During my university days, I came across a wealth accumulation concept called the Smith Maneuver, which allows the investor to borrow money from the built up of equity in the investor’s home to invest. As we all know, any loan that an investor (in Canada) took out to earn an income, the interest payment on the loan is tax deductible. So in this post, I’ll show you the steps that I’ve taken to use the Smith Maneuver to borrow $50,000 to build a stock portfolio that will generate a positive cash flow for the first 5 years of my investment.
Step #0: The prerequisite
To use my primary residential home as a collateral to borrow more money, I definitely need to own a home for a period of time and have been paying down my mortgage or the value my house had appreciated in value. Lucky for me, both scenarios occurred because I live in Markham, Ontario and I do have equity built up in my house. Therefore, I will have no issue borrowing money from the equity of my house.
Step #1: Taking out the loan
There are two ways that you can take out the loan, either through a Home Equity Line of Credit (HELOC) or refinancing your mortgage. I chose the refinancing route as it gives me more advantages when it comes to executing my investment strategy. First of all, when you borrow money from the HELOC, the interest rate is Prime plus 0.5% or more, which comes to more than 3%. Secondly, the interest rate is variable on the HELOC, which means my investment cost will rise if the interest rate rises. On the other hand, when I refinance my mortgage with a five year fixed term, my investment cost will stay the same for the five full years. I can also, lengthen the amortization of the mortgage to lower my monthly payment, which will have minimal impact on my monthly mortgage payments. Based on today’s rate at Rate Hub, I can get a five-year fix rate mortgage for about 2.35% annually. However, the current rate for my loan is 2.59%, so I use the higher rate for my $50,000 to demonstrate the strategy.
Step #2: Invest the proceed
Based on the day that I drafted this post (December 09, 2016), I assumed that I can buy all the stock/ETF in my portfolio on the Toronto Stock Exchange at the closing price of that day and each transaction costs me $9.95. From the table below, you can see that the average dividend yield of my portfolio is about 3.78% or $1,891.13 in dividends. The total cost of my stock portfolio is about $49,995.63.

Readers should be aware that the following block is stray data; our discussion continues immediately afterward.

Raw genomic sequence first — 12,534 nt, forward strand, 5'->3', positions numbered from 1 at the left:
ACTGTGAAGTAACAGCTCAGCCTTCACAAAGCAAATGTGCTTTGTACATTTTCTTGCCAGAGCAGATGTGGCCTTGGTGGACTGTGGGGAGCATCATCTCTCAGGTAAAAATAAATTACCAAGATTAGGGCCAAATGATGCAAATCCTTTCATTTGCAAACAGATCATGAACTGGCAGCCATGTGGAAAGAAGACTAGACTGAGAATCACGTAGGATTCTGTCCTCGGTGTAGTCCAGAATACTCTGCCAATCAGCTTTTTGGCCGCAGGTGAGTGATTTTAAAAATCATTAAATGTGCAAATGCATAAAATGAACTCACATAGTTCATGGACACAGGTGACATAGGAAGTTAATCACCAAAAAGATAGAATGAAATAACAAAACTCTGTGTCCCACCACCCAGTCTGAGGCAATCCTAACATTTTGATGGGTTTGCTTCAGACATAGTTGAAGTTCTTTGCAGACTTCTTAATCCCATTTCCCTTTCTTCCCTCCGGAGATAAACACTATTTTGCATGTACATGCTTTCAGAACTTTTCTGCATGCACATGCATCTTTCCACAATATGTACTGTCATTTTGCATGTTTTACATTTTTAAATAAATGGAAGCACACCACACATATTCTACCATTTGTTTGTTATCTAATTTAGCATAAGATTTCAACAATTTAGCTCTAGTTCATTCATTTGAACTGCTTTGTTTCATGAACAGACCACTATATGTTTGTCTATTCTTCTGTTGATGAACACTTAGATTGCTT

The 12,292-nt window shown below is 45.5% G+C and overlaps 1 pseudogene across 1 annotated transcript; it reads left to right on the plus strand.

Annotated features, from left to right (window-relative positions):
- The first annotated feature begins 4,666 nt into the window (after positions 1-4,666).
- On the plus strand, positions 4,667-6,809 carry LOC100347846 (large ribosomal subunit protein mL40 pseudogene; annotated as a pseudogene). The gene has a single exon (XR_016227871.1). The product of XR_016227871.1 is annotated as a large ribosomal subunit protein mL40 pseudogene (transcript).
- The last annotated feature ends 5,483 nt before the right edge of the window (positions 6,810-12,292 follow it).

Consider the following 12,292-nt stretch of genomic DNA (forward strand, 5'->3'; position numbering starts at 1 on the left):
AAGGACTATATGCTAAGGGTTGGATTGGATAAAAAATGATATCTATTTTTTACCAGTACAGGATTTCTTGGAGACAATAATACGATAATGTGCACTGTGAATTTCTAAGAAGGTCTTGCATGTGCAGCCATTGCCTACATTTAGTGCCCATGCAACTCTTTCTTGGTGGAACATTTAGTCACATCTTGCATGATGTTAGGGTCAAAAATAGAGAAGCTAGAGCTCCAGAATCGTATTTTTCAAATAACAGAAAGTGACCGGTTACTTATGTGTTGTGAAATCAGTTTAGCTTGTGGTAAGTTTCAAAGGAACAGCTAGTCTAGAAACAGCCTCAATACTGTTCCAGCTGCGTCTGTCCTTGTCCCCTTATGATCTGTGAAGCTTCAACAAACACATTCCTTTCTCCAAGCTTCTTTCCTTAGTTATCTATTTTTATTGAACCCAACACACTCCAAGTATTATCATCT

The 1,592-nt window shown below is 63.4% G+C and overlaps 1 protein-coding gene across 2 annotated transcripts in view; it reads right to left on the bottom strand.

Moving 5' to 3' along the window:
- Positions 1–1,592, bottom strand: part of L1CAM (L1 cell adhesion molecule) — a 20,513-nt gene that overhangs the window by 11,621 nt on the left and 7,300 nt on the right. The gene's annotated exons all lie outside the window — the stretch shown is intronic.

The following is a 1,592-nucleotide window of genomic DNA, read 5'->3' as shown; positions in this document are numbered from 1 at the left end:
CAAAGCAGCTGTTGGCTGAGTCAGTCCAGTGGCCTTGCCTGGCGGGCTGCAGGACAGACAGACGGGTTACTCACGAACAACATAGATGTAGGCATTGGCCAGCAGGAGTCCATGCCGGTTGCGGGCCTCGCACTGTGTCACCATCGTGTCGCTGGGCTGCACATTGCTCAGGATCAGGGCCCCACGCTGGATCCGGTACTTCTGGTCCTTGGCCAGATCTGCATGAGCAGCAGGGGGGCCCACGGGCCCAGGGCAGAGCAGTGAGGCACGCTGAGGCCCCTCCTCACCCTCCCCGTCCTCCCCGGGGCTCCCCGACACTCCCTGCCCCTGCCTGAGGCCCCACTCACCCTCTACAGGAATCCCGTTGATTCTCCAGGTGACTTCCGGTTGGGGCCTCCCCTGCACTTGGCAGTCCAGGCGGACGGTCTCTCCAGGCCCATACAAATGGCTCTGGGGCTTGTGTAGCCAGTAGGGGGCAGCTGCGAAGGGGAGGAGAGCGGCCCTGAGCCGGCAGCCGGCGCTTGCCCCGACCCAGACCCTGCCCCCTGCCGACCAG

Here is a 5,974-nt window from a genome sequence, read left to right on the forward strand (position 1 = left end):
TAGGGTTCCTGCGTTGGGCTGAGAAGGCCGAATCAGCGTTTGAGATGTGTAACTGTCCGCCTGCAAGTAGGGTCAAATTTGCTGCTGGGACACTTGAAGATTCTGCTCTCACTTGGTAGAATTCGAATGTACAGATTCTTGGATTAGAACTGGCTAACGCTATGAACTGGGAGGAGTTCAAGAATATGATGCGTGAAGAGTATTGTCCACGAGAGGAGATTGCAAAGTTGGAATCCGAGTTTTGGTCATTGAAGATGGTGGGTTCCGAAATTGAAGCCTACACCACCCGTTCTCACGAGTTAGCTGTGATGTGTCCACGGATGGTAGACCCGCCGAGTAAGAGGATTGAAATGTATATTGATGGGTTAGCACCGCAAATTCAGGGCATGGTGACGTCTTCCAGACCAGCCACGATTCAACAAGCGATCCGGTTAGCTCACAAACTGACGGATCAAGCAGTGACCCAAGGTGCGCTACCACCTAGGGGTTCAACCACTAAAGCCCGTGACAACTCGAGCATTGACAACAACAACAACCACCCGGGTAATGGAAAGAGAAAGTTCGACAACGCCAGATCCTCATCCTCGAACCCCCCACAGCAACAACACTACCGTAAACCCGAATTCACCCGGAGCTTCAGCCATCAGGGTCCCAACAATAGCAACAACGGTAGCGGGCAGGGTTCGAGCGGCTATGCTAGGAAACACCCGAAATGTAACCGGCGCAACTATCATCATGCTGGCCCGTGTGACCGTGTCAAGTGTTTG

Step #3: Calculate my annual cash flow
Since I took out the loan at 2.59% per year, the annual interest cost of my $50,000 loan is $1,295 (=$50,000 * 0.0259) per year. From a straight calculation, I am getting an annual dividend of $1,891.13 and minus the interest cost of $1,295, the net result of my loan is about $596.13 cash going into my pocket every year. However, I am living in Canada and I won’t be able to avoid paying taxes. So the next step will be to calculate the after-tax result of the cash flow.
Step #4: Calculate the after tax result
With interest cost, every dollar that you pay, you can deduct it off the highest tax bracket of your income tax. In another word, my highest tax bracket is 43%, so I get $556.85 (= $1,295*0.43) in tax refunds. On the other hand, the dividends that I get will be income, so it’ll be taxed. However, dividend income is being taxed preferentially at only about a 33% tax rate, which amounts to $624.07 (=0.33*$1,891.13). Hence, the total after tax result of my $50,000 investment loan is $528.91 (=$1,891.13 – $1,295 + $556.85 – $624.07) of free money every year for the fist first five years. Just a note, if the dividend payment goes up or down, then my net result will be affected positively or negatively.
My two cents
When it comes to investment, not everyone will have the same risk tolerance and knowledge to invest by themselves. However, the basic principle to making money is knowing how to take advantage of opportunities and structuring your investments in a way that will give you a better chance to succeed. The key thing is to only invest in what you know and comfortable with. The example that I showed is only one of the methods used for the Smith Maneuver. You can also use the same process to invest in real estate instead of stocks.
So which method do you use to get free money when you borrow?